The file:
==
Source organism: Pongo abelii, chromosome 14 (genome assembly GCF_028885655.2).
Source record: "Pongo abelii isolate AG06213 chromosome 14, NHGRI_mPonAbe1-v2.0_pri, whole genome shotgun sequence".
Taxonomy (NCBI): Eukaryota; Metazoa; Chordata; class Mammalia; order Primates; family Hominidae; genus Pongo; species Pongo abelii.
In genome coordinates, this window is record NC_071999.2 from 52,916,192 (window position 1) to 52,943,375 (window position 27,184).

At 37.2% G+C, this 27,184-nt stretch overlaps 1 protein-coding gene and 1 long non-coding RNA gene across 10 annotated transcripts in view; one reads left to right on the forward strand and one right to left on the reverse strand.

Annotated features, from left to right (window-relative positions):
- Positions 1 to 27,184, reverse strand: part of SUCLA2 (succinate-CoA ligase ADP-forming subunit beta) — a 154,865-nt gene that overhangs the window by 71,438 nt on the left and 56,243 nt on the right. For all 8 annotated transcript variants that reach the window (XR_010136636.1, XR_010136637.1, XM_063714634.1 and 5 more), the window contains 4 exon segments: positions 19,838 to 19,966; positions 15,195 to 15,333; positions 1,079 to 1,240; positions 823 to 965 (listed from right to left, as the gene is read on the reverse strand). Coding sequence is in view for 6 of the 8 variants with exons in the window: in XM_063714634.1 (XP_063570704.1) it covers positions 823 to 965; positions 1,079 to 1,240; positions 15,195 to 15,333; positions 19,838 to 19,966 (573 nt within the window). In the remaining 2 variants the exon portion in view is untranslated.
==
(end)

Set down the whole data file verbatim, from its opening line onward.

Source organism: Pongo abelii, chromosome 14 (genome assembly GCF_028885655.2).
Source record: "Pongo abelii isolate AG06213 chromosome 14, NHGRI_mPonAbe1-v2.0_pri, whole genome shotgun sequence".
Taxonomy (NCBI): Eukaryota; Metazoa; Chordata; class Mammalia; order Primates; family Hominidae; genus Pongo; species Pongo abelii.
In genome coordinates, this window is record NC_071999.2 from 52,916,192 (window position 1) to 52,943,375 (window position 27,184).

At 37.2% G+C, this 27,184-nt stretch overlaps 1 protein-coding gene and 1 long non-coding RNA gene across 10 annotated transcripts in view; one reads left to right on the forward strand and one right to left on the reverse strand.

Annotated features, from left to right (window-relative positions):
- Positions 1 to 27,184, reverse strand: part of SUCLA2 (succinate-CoA ligase ADP-forming subunit beta) — a 154,865-nt gene that overhangs the window by 71,438 nt on the left and 56,243 nt on the right. For all 8 annotated transcript variants that reach the window (XR_010136636.1, XR_010136637.1, XM_063714634.1 and 5 more), the window contains 4 exon segments: positions 19,838 to 19,966; positions 15,195 to 15,333; positions 1,079 to 1,240; positions 823 to 965 (listed from right to left, as the gene is read on the reverse strand). Coding sequence is in view for 6 of the 8 variants with exons in the window: in XM_063714634.1 (XP_063570704.1) it covers positions 823 to 965; positions 1,079 to 1,240; positions 15,195 to 15,333; positions 19,838 to 19,966 (573 nt within the window). In the remaining 2 variants the exon portion in view is untranslated.